Friday, July 30, 2010

Back to School

I'm sure you are hearing this popular marketing phrase all the time, but over here we are not. I'm just finally packing up last year's mess of work to unpack the new books for 2010-2011. James will cruise through Second Grade. He thrives on learning and if we can't find him we've stopped asking, 'James, where are you?' and starting asking, 'James, what are you reading?'

Joel will move from Kindergarten into 'real school'. At his age I was bawling my eyes out in fear over having to stay at school the whole day and actually EAT there! It's totally different for him. I suppose that's almost always true from one generation to the next.

Anyway, thinking about this new school year has me battling fear again. This time I'm not so scared of eating with strangers, or even how to organize myself to teach a classroom of 30 busy little people, but rather how I'll crack the code. What code? The secret code to teaching Joel more effectively. What could be worse than a Literacy Specialist and Certified Teacher who can't teach her kid to read? He is a tactile/kinesthetic learner and that is like a foreign language to me. My one tactile habit in life is touching all the fabrics in a fabric store, but apart from those few minutes I often feel stuck in trying to help something 'click' for Joel.

Anyone out there with tactile/kinesthetic experience - do share!
So far we have done lots of:
arranging things on the carpet (alphabet in order, numbers 0-100, forming complete sentences, etc.),
jumping on or touching these cards,
dramatic reenactments,
jumping jacks after each page read or each math fact said.
One thing our homeschool manual suggested he thought was lots of fun.
'Fishing for facts'
(with his lovely assistant of course).

A ruler for a fishing rod, yarn for line, and a sticky magnet for a hook make this easy for anyone to create. In this case Joel was reviewing his colors and shapes. He would fish for them from couch to carpet (I tagged each one with a paperclip so it would cling to the 'hook') and once he caught one he had to name it!

... I mean, blue triangle.

Did I say he loved it?

Now, if only I could get him this excited about handwriting or books!

P.S. I know some of his hesitancy is due to being young for his class, and that part of learning to read involves individual development as well as pedagogy.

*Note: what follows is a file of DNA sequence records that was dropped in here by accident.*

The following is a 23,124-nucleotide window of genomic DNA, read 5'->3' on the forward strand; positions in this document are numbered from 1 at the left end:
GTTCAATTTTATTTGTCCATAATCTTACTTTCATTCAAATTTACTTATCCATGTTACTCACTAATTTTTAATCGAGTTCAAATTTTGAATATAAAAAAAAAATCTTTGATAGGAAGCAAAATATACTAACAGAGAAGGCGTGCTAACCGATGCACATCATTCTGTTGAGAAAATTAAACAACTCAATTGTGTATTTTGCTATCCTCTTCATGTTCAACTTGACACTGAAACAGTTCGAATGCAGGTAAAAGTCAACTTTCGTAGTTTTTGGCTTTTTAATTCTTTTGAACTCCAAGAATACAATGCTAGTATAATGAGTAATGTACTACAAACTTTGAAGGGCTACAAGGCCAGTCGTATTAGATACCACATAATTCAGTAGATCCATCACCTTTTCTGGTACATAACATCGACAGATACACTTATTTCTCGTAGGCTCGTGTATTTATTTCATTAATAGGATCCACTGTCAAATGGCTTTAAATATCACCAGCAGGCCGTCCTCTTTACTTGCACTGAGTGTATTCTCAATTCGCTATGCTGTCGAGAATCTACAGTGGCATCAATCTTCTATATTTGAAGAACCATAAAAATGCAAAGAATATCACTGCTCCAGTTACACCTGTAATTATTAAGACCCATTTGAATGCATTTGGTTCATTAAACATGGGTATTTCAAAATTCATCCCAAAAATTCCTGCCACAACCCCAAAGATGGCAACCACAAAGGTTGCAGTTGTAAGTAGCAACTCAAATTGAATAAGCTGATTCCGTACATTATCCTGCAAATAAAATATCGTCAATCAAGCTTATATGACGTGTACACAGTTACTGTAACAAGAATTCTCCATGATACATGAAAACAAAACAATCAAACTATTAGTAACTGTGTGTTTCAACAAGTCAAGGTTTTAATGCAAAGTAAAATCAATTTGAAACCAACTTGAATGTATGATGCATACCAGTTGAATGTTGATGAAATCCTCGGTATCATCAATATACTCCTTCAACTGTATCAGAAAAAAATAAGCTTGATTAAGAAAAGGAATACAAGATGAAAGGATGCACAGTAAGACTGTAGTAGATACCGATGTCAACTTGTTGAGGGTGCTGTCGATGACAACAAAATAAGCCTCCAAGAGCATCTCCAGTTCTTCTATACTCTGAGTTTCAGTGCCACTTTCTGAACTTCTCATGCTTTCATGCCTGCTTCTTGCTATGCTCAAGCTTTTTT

Cori said...

Kim, Have you tried sandpaper letters? It's a Montessori technique - you trace the letters with your finger to learn how to write them. I imagine you could get creative and do some phonics work with them and/or word sorts. You can make your own letters or find them online. Also, I'm sure you've done tracing letters in sand, molding them with playdough (there are also cool letter "stamps" for playdough now at Lakeshore), etc. Moving colored beads from left to right to mimic sounds for blending is fun; also try a variation using colored snap cubes or legos (just use the same order of colors each time so you can discuss beginning, middle, and ending sounds). I have a whole binder of stuff I wish I could send to you! If you have specific needs in phonics or phonemic awareness, let me know and I'll send you some ideas.

GlowinGirl said...

We wrote in pans of sea salt for my tactile learner. And we'd play a version of mother-may-I with spelling. It sounds like you're doing many great things already!

Cori said...

You might find something helpful on my blog as well:

osarahsarah said...

Hi There! I've enjoyed a couple of your posts; it looks like you have some lovely times with some lovely children! I was directed here by Lisa P., because I am a first grade teacher. It sounds like you're trying lots of great ideas. I also like word family puzzles, where kids can switch the first sound puzzle piece out to see how the word changes.
Overall, I want to reaffirm your comment about individual development. When I have a class of 22 six/seven year olds, they all almost inevitably learn to read... but some click at six and 1/2, while others click at nearly 8 years old. I think making the learning process fun rather than discouraging, like you are, is a key to helping them love reading once it does click. Keep up the good fun work. It's lovely.
BTW, I'll be joining you in that part of the world next July as I'm coming to teach in Dar es Salaam, Tanzania!